Scotland’s bid to eradicate Bovine Viral Diarrhoea takes step forward

BVD, a highly contagious viral disease of cattle, is one of the biggest disease issues facing the UK sector
BVD, a highly contagious viral disease of cattle, is one of the biggest disease issues facing the UK sector

Scotland’s bid to eradicate Bovine Viral Diarrhoea from cattle takes another step forward on Monday when all animals identified as being persistently infected must be housed separately.

Latest figures show that under Phase Five of the Scottish BVD scheme significant progress in eradicating the costly disease from Scottish cattle continues to be made.

Across 10,691 holdings, 535,000 cattle are in Scotland are being tested and screened for BVD.

Figures for May suggest that 48 Scottish holdings currently retain 122 PI cattle and, if these animals remain on farm, then they will be required to meet the new rules.



From Monday (18 May), any animals that are suspected to be persistently infected (PI) must be housed separately from the rest of the herd.

This means any animal that has tested positive for BVD, or has a presumed positive status, must be housed away from the rest of the herd.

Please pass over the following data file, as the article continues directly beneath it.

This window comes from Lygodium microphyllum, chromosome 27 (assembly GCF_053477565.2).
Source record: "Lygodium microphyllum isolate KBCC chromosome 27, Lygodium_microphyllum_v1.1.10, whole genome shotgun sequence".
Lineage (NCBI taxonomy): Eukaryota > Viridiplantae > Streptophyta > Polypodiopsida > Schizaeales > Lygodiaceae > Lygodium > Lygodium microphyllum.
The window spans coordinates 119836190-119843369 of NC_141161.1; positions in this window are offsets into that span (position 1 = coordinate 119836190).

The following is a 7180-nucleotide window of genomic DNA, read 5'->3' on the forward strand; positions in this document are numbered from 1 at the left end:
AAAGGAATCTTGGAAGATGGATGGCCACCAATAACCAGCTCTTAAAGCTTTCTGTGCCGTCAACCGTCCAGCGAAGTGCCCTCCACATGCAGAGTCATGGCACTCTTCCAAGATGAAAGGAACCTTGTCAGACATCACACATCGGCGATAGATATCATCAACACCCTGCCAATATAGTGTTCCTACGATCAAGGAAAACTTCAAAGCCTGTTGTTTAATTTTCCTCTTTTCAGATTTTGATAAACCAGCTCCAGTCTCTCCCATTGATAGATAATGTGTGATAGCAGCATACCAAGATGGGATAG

In the interests of animal welfare, those choosing to retain high risk animals may be allowed to house a low risk non-PI animal with them.

Good biosecurity must be practiced between the PI animal(s) and the rest of the herd, with proper cleaning and disinfection of outerwear and equipment between the different groups.

Although inspections are currently suspended due to Covid-19, those herds retaining PI animals will be subjected to unannounced visits from APHA in the future to ensure that suitable isolation facilities and protocols are place.

NFU Scotland’s animal health policy manager, Penny Middleton said 'great strides' have been made by Scottish cattle keepers in eradicating the disease from the herd.

However, persistently infected animals are the 'biggest cause' of spreading BVD and best practice involves removing them from a herd as soon as they are identified, she added.

“Where herds choose to retain these high-risk animals, then housing and isolation can prevent further spread of infection within the herd, but more importantly can help protect neighbouring herds from infection.

“Many of those neighbours will have invested significant time and money in BVD eradication plans that risk being undone through any contact with PI animals," Ms Middleton said.



“The expectation is that the rules requiring any suspected PI animal to be housed and isolated will not only serve to protect the national herd against further infection, but it will also serve as a deterrent against keeping PI animals.”